So the past few weeks I’ve been re-writing my website. Previously it was written in Classic ASP (yes, you read that right) and it was running off a Microsoft Access database. Yes, you read that right too.

The code has served me well since I launched in 2006, and can I point out, that was NINE years ago. I have to salute classic ASP for doing a pretty bang up job. The site rarely went down, it was never hacked (apart from a mountain of comment spam) and it was all-in-all, pretty good fun.

But the past couple of years has seen a huge improvement in website coding. It’s all so much easier and more fun now, so I figured I might as well rewrite it in ASP.NET and move it to MVC. So here’s the full stack of technologies:

<ul><li>Bootstrap for the front end - fantastic library once you get your head around it</li>
<li>JQuery for the little ajaxed archive box over to the right</li>
<li>ASP.NET MVC4 for the back end</li>
<li>Entity framework for talking to the DB</li>
<li>SQL Server for the DB</li></ul>
The whole thing was coded using Visual Studio community edition and SQL Server express. Half was written on my desktop, and the other half was written on my MacBook air running a windows 7 VM using Parallels - a process that ran surprisingly well. I synced the code between the two machines using Git Gui, another process that ran surprisingly well.

So what’s great about the new technology stack and what’s not so great?

<h3>Friendly URLs - Good</h3> Nice URLs in classic ASP weren’t impossible, but they weren’t exactly easy. Nice URLs in Webforms was possibly even harder! But in MVC… URLs can be super, super friendly. The routing options are many and super variable, and it’s all pretty cool. It’s quite fiddly to setup, but it’s pretty powerful and very nice. You’ll see that each blog entry URL on this site has the format /year/month/title. Easy to setup and makes a lot of sense.

<h3>Entity Framework Good</h3> I love the entity framework. For basic CRUD operations it’s a life saver. Super easy to setup and use, it’s amazing. If you’ve never had to go down the whole “1 stored proc for each database query” you have no idea just how much time you’re saving. For anything more complicated than simple queries I’ll be using stored procs (stored procs are ace) but for the basics, Entity Framework is awesome.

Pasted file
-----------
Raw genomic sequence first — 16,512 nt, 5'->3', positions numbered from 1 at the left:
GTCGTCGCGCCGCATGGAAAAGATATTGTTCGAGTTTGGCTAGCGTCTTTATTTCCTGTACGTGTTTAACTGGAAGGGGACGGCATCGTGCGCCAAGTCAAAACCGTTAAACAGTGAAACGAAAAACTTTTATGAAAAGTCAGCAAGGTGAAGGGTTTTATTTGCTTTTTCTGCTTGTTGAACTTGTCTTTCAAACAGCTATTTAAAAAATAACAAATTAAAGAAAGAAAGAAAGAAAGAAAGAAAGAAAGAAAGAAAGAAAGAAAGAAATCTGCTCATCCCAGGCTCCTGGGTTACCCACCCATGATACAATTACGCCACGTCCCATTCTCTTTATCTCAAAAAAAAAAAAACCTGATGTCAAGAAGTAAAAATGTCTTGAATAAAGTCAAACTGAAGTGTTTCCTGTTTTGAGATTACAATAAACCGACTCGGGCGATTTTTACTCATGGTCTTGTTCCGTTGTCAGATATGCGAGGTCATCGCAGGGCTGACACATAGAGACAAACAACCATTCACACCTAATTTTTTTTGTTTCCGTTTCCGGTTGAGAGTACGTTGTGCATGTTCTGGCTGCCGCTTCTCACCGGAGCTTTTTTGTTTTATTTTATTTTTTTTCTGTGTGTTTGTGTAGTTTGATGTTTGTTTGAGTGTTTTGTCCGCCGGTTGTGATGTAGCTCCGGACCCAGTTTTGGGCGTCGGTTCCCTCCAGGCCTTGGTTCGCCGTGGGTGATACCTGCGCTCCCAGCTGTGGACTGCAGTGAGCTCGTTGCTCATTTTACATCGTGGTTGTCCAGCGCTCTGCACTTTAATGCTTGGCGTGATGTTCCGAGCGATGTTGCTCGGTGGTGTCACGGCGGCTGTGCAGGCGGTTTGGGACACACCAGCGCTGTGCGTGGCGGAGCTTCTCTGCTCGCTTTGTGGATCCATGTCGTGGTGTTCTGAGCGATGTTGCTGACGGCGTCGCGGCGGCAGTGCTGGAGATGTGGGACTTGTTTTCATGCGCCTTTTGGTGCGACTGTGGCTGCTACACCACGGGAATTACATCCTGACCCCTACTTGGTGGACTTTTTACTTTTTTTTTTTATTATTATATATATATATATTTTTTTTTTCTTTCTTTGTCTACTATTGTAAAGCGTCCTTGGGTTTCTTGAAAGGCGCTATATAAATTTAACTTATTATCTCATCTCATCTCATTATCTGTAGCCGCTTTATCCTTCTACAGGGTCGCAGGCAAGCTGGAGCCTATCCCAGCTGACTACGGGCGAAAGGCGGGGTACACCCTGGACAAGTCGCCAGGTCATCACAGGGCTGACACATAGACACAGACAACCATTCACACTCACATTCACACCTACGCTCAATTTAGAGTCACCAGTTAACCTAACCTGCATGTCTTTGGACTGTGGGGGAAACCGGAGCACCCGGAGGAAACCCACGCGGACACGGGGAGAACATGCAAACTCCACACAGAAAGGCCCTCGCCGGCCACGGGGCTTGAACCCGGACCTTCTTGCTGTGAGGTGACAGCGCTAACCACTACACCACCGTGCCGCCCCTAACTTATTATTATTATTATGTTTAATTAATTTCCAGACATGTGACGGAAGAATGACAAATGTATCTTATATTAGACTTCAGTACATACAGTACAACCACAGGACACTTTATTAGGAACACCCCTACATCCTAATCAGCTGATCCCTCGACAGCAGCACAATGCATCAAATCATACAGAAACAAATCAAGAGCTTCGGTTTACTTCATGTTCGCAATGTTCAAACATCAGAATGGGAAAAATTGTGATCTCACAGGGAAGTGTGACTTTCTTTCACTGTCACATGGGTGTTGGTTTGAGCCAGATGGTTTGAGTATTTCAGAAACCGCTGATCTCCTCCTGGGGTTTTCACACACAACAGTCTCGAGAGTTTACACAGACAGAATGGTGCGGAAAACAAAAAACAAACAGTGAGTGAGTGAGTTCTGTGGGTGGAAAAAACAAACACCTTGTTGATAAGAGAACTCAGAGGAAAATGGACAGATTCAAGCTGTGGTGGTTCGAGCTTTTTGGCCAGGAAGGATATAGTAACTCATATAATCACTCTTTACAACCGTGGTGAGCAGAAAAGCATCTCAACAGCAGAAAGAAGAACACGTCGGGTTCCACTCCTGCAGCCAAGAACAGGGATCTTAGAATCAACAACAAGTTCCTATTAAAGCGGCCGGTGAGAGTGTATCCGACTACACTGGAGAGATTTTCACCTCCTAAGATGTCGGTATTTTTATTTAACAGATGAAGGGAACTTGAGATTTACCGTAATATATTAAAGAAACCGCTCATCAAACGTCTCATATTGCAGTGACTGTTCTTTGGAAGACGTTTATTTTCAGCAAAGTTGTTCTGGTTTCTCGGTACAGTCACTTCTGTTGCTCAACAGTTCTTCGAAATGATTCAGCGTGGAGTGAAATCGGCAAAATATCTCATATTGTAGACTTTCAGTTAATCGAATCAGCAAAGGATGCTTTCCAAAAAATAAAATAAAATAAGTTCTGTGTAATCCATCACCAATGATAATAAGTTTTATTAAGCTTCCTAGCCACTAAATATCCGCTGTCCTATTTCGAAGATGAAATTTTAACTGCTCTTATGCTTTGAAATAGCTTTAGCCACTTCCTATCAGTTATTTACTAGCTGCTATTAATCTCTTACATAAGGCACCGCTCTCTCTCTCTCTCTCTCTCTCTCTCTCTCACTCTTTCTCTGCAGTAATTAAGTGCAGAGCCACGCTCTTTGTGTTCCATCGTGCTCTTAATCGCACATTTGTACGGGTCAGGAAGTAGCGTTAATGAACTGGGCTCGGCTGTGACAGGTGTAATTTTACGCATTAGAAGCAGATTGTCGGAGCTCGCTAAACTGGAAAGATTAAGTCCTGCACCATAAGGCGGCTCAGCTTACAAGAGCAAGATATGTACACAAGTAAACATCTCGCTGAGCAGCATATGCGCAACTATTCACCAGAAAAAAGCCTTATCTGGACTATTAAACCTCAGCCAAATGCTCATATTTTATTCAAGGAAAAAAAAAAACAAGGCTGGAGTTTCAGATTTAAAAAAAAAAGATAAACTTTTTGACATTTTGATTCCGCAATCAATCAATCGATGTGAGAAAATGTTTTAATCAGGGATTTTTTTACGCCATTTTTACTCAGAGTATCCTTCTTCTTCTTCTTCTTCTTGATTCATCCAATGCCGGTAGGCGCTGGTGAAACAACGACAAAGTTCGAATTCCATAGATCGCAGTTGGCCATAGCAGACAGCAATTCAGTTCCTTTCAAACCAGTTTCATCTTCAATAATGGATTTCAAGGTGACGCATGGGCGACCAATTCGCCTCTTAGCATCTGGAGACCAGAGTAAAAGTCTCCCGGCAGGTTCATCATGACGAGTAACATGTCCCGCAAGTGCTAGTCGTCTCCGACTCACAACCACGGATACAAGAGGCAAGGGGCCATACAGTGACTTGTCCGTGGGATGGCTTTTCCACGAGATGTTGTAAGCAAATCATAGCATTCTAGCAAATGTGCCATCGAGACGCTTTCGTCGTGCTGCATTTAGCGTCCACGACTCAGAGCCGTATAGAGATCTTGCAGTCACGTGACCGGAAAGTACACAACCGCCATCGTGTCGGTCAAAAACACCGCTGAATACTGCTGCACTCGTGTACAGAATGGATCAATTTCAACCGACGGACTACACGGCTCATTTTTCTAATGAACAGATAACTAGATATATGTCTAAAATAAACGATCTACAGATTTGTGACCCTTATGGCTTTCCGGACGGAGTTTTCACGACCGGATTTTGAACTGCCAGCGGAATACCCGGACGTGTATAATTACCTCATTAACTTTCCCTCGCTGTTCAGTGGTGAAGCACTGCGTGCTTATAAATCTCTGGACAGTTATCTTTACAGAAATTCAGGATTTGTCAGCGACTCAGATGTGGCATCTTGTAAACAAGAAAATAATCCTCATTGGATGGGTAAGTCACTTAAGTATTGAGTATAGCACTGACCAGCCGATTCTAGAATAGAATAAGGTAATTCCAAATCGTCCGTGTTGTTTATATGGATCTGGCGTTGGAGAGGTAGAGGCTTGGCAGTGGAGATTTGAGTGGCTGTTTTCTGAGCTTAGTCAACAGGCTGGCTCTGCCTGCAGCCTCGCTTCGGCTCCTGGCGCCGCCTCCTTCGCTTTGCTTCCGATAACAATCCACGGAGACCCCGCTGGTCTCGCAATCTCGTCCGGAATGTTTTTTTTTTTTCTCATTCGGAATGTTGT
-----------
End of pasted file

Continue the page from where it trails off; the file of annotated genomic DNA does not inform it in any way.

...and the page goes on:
<h3>Javascript + CSS bundling and minification Good</h3> I love bundling and minifying my javascript and CSS. Your site loads quicker, it uses less bandwidth, it’s a win-win. The new bundling and minifying libraries are awesome. Easy to setup and use and do the job perfectly. Great job microsoft.

What’s not so great?

<h3>Config Files Bad</h3> Haven’t we learnt enough from the horror that is Java??? I was super happy to move away from Java 10 years ago. It had become XML configuration file hell. The web.config file is great, but boy can it be over-complicated. On top of that a typical MVC project can have multiple web.config files (mine has 3). As far as I know there’s no nice easy to read reference for the web.config file format, and I’m always discovering more undocumented “features” that need to be set. (minFreeMemoryPercentageToActivateService I’m looking at you). Please, Microsoft, continue simplifying the web.config file, not complicating it.

<h3>Project Layout Bad</h3> MVC straightjackets you into a particular project layout. You basically have to put your Controllers into /Controllers, your Views into /Views, your javascript into /Scripts, etc etc etc. Now I’m well aware that technically you don’t have to, but if you want NuGet to play properly and if you want Visual Studio to play properly, you’re going to have to meet it halfway. This is not a lot of fun, especially when the standard layout is pretty, erm, weird. Adding areas to your project just makes it more confusing. Not cool.

<h3>NuGet Bad</h3> Ok I’m going out on a limb here. I’m not crazy about NuGet. It does weird things to your project without telling you what it’s done. Trying to find the “official” or “right” version of a library is difficult. Trying to figure out dependencies (and dependencies of dependencies) is even more difficult.

Ok end of whinge.

Big thanks to the master of security Troy Hunt for his excellent security scanning tool which I’ve run the website through.

Are there any other libraries or tools that I should be considering?